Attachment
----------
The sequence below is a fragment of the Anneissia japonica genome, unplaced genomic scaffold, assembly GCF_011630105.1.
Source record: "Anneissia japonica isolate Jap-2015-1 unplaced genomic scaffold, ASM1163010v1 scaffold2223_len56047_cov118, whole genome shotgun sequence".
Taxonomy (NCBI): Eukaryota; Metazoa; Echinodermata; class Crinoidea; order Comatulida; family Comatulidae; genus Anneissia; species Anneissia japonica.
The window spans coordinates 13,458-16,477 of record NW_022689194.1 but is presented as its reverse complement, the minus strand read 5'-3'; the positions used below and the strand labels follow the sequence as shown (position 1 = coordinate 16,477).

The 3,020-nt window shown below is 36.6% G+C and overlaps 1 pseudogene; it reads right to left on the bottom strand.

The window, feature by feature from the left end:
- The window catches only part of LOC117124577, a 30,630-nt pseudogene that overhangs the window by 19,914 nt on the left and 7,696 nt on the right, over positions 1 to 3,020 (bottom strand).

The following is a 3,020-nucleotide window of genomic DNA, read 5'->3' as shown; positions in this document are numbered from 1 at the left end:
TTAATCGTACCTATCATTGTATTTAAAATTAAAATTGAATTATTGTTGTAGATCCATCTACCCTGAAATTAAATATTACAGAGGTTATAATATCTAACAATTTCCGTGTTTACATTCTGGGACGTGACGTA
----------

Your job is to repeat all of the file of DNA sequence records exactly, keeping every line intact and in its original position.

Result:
The sequence below is a fragment of the Anneissia japonica genome, unplaced genomic scaffold, assembly GCF_011630105.1.
Source record: "Anneissia japonica isolate Jap-2015-1 unplaced genomic scaffold, ASM1163010v1 scaffold2223_len56047_cov118, whole genome shotgun sequence".
Taxonomy (NCBI): Eukaryota; Metazoa; Echinodermata; class Crinoidea; order Comatulida; family Comatulidae; genus Anneissia; species Anneissia japonica.
The window spans coordinates 13,458-16,477 of record NW_022689194.1 but is presented as its reverse complement, the minus strand read 5'-3'; the positions used below and the strand labels follow the sequence as shown (position 1 = coordinate 16,477).

The 3,020-nt window shown below is 36.6% G+C and overlaps 1 pseudogene; it reads right to left on the bottom strand.

The window, feature by feature from the left end:
- The window catches only part of LOC117124577, a 30,630-nt pseudogene that overhangs the window by 19,914 nt on the left and 7,696 nt on the right, over positions 1 to 3,020 (bottom strand).

The following is a 3,020-nucleotide window of genomic DNA, read 5'->3' as shown; positions in this document are numbered from 1 at the left end:
TTAATCGTACCTATCATTGTATTTAAAATTAAAATTGAATTATTGTTGTAGATCCATCTACCCTGAAATTAAATATTACAGAGGTTATAATATCTAACAATTTCCGTGTTTACATTCTGGGACGTGACGTA